MS character mixerby Dr. Bill Hudson, Head of School

Today, Middle School students met in mixed-grade level groups to explore the character trait of perseverance, a core pillar of our Middle School Character Education Program. Each group collaborated to complete two separate challenges related to fostering perseverance and then processed their experience with their teachers. Learning from failure, working together, developing skills such as persistence and tenacity were all a part of the lesson, but in the spirit of MPA, there was also a lot of joyful learning taking place.

Character education is but one part of an overall Mounds Park Academy wellness program. The MPA Strategic Plan, Momentum 2020, has as its first goal, “Empower students to live, learn, and thrive in the 21st century globalized society.” Academic and career success are important and MPA provides students a rigorous and relevant curriculum. But as a school committed to educating the whole child, we also understand that in order to reach one’s full potential, students must also have the knowledge and skills necessary live lives of health and wholeness.

Mental illness and anxiety among young people are on the rise. For instance, by the age of 18, 15-25 percent of adolescents will have experienced a major depressive episode. We also know that suicide is the second leading cause of death for Americans ages 15-34. A recent New York Times article quoted research from the Higher Education Research Institute at UCLA that found the percentage of college freshmen reporting feeling overwhelmed rose from 18 percent in 1985 to 29 percent in 2010 and surged to 41 percent last year. These facts paint a grave picture—one that illustrates clearly how critical our work is in this area.

In my years as an educator, schools have dramatically increased the services provided to students. Research has confirmed what teachers have known for a long time: that children’s emotions, behaviors, learning, and regulation are inextricably tied and cannot be considered separately. What students project outwardly is just the tip of the iceberg, and we must look below the surface to understand the complexity of our students’ lives.

In response to the goal set forth in MPA’s Strategic Plan mentioned above, a comprehensive and multi-dimensional wellness program is emerging here that knits together emotional, social, physical, sexual, moral/ethical, academic, and civic wellness. While MPA has done this work well for many years, the Strategic Plan called for us to be even more thorough, thoughtful, and coordinated. Wellness, as defined by the University of California, Davis, is “an active process of becoming aware of and making choices toward a healthy and fulfilling life.” According to the National Wellness Institute, wellness is “a conscious, self-directed, and evolving process of achieving full potential.”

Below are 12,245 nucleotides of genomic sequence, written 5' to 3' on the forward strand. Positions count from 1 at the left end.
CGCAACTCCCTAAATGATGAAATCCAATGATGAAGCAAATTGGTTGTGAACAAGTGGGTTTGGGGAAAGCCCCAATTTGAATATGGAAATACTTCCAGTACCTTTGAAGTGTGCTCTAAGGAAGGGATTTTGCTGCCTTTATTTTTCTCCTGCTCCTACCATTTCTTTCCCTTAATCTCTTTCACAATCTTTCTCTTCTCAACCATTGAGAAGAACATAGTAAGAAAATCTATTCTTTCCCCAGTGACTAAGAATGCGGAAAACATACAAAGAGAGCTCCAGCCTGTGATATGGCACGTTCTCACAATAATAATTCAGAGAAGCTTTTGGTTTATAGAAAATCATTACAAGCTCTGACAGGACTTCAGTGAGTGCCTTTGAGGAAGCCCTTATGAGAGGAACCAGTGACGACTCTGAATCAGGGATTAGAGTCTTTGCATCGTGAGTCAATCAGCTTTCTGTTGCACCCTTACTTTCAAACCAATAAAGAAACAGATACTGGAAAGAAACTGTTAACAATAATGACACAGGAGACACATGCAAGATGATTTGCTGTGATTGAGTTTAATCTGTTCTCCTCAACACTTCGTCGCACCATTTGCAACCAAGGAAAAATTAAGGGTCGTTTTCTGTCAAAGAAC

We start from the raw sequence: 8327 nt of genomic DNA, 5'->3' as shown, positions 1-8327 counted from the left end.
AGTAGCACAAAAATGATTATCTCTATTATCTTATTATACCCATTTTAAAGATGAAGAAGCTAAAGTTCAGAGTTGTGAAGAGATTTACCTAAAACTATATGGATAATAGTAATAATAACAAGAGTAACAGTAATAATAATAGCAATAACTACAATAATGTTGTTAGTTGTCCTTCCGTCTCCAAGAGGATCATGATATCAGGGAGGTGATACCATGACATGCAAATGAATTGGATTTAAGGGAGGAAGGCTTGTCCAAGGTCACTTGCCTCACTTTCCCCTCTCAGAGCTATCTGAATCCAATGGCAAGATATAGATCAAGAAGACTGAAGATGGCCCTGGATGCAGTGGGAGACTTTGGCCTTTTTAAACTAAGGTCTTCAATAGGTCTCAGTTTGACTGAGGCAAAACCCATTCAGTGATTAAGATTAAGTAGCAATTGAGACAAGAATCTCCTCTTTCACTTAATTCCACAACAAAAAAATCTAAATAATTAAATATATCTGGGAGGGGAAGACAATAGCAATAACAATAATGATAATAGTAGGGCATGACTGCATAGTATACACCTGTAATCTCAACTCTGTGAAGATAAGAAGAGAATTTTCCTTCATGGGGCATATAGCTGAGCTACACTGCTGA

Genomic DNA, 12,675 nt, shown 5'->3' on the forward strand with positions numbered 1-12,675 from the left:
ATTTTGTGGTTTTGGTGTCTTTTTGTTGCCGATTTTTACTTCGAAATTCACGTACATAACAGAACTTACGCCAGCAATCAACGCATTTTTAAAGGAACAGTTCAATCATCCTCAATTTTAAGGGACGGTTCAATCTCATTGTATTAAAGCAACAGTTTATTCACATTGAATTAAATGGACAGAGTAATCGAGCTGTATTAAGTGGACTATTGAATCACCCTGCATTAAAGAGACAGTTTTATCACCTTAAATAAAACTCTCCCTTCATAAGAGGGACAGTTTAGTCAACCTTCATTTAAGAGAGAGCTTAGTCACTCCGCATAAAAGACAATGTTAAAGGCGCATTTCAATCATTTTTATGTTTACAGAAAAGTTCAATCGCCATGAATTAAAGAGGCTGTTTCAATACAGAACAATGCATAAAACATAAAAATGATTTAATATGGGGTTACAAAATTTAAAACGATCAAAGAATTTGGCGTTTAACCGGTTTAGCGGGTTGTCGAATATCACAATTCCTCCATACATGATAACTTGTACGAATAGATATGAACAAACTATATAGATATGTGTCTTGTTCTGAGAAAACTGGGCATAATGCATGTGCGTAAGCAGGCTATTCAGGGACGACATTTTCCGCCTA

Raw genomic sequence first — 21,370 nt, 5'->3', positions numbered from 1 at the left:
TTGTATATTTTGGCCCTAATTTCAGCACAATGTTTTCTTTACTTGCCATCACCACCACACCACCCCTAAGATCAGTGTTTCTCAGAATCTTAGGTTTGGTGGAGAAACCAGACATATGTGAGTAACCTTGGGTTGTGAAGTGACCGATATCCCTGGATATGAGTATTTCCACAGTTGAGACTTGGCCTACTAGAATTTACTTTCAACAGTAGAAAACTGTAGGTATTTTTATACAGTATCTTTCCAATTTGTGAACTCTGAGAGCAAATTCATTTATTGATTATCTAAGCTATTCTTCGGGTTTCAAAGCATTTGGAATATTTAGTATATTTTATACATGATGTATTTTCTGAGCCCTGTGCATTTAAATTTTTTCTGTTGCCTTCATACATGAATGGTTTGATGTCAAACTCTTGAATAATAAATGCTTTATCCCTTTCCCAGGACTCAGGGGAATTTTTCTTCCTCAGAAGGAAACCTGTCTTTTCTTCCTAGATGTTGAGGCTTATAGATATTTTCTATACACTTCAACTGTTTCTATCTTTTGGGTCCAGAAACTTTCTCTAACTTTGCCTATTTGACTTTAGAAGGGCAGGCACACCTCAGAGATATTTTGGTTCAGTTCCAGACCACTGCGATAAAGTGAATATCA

The work of acknowledging and supporting students’ mental and emotional health is a critical part of whole-child education. Two years ago, I created a new position, Director of Guidance, and appointed Randy Comfort to create and direct our school’s wellness program. We have increased our ability to respond to our student’s mental health needs with services provided by school psychologists Dr. Steven Kahn and Dr. Jules Nolan. To compliment counseling in grades PreK-6 provided by Molly Fischer, we welcomed Ashley Cooper as full-time counselor for grades 7-12, a new position established this year.

You may find it interesting that the counselor to student ratio in Minnesota is 1:743, far below the suggested ratio of 1:250. In many instances, counselors have a wide variety of responsibilities including academic advising, college planning, social-emotional guidance, and mental health support. The student-counselor ratio at MPA is significantly lower than the Minnesota average and when combined with learning support, it stands at 1:83.

In addition to increasing staff, we have made a significant commitment to the professional development of our teachers and staff to foster a safe and supportive culture. Each teacher is awarded a generous stipend to use at their discretion that supports their ongoing professional growth. In addition, the school has allocated funds for the ongoing training and education of all employees on topics that enable the school to meet the needs of our students. This year alone, workshops have been held on the awareness and prevention of suicide, of sexual abuse, of sexual assault, as well as training on equity and inclusion.

The importance of a strong school culture and climate in helping students feel safe and supported cannot be understated. Small class sizes matter. When teachers are able to create positive relational experiences in the classroom, where they convey optimism, encouragement, and belief in students’ abilities, students feel accepted and understood. This in turn positively impacts academic performance.

Thank you for entrusting all of us at MPA with your children. Please know that we are attuned to their wellness every single day. We are honored to walk together with you, making certain that your children are exceptionally well prepared to live, learn, and thrive in the 21st century.

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